The end of the season brings us to the voting for the supporters’ player of the year. Last year it was won by Jose Semedo, with Johnnie Jackson denied by a season-ending injury in February, and in reality it was between those two and nobody else. A year on and the viable field is much larger.

I cast my vote at the Walsall game, and I will tell you who I picked and why, but first I will look at the main candidates:

Rhoys Wiggins

The best left back at the club since a certain Chris Powell. Very often you get full-backs who can either defend really well or attack, but very rare you get both I have found. However, Rhoys’s defensive work has been excellent, how many times has he been beaten? And he has provided so many assists when overlapping the skipper on the left flank.

Michael Morrison

Rock solid at the heart of the defence, willing to throw his body in front of either the ball or the opposition. Had a tough time at Sheff Weds previously, but came to The Valley and settled straight in despite being the subject of some spiteful abuse from the desperate Gary Megson and his doomed team at Hillsborough. Will probably not win the award but deserves a mention.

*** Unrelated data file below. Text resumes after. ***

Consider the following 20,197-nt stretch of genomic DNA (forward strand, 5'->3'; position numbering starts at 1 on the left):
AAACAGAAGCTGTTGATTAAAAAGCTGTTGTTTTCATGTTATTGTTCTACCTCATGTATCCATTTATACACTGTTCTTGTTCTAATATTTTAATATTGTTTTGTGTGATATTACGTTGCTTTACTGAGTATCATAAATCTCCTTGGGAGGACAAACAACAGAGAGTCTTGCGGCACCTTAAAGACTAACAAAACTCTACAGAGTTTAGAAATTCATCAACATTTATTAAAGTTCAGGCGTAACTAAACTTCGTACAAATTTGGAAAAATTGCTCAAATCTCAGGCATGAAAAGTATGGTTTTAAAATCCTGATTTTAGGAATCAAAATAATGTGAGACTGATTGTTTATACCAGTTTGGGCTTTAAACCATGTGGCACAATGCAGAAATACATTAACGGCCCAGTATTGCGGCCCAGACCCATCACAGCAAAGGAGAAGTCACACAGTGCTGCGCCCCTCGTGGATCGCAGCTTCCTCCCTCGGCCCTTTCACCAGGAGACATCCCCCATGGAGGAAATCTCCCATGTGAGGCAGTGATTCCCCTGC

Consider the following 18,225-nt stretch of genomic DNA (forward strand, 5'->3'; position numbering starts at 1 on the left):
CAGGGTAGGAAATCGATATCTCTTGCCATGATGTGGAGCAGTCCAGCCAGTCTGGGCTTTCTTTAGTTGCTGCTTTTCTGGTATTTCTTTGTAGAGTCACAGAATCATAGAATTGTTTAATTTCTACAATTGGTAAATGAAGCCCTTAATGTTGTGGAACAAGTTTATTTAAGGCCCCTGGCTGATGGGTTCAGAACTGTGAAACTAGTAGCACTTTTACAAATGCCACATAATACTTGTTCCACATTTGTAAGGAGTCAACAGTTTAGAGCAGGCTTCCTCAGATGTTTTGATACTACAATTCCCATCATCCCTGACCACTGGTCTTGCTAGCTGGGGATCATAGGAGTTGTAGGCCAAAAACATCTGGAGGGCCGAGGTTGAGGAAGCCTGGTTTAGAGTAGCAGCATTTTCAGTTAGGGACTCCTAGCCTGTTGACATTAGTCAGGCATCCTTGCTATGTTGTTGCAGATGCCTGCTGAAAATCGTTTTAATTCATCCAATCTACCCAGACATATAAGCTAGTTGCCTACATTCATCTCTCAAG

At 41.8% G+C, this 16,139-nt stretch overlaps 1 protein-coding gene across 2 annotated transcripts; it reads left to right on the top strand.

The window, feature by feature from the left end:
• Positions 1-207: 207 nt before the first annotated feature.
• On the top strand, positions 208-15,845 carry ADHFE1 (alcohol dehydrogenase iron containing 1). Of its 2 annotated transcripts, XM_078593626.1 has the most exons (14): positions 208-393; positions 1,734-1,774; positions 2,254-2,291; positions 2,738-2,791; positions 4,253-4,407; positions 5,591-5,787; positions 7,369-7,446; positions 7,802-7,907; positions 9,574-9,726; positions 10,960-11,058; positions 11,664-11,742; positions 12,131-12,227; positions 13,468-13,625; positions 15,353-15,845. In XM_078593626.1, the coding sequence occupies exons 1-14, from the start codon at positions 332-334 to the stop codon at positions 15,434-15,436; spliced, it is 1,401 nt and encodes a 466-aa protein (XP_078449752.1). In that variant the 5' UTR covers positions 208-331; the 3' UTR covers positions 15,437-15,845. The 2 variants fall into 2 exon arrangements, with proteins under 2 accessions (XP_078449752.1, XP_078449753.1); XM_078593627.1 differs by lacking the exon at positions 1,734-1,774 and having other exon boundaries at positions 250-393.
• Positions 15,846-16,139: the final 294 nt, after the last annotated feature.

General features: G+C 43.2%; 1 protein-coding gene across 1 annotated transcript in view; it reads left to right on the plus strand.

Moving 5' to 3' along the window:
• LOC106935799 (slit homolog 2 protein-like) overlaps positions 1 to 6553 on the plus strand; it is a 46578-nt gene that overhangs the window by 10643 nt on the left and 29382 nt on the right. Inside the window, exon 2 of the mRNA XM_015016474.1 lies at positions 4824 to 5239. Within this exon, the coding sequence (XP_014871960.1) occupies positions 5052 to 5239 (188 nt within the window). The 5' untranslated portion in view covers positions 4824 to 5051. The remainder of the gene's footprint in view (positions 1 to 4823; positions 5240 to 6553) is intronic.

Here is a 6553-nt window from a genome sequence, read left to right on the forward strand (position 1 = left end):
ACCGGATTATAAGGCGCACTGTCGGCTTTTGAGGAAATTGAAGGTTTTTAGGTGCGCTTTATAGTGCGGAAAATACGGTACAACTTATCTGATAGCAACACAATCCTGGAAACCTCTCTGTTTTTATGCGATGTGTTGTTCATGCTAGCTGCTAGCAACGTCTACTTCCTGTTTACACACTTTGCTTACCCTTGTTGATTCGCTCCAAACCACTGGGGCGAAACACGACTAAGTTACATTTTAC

Johnnie Jackson

This season’s captain has waded in with his usual haul of goals, which include a couple of vital free kicks against the Sheffield sides which just oozed class. Injuries have disrupted his chances again: the hamstring problem picked up at Brentford kept him out for a long time, and between this and his recent ankle niggle, medical misfortune may again rule him out of the running this term.

Bradley Wright-Phillips

Started the season like a rocket with seven goals in the first 12 games of the season, and by the time the Brentford trip came along in November he had plundered 13 league goals from 17. Although he then drew a blank for the next 11, he has since hit his first ever senior hat-trick, but I suspect that barren period has effectively cost the striker his chance at the fans honour.

Chris Solly

Well it seems Chris is the favourite to win this season, and he could realistically do the double of Player of the Year and Young Player of the Year. A gritty, determined little right back, and as Chris Powell has said, many teams have had Chris down as the weakest link.

Stick a big man up against him and he will struggle, they thought, how wrong they have been proven. His defending has been superb, and he is not one to shy away from overlapping on the right wing.

Surely that Valley goal is not far away, and what a popular goal scorer he will be. How many times have we seen him beaten by a winger who thought he was away, only to find Solly has caught them up and won the ball back?

Yann Kermorgant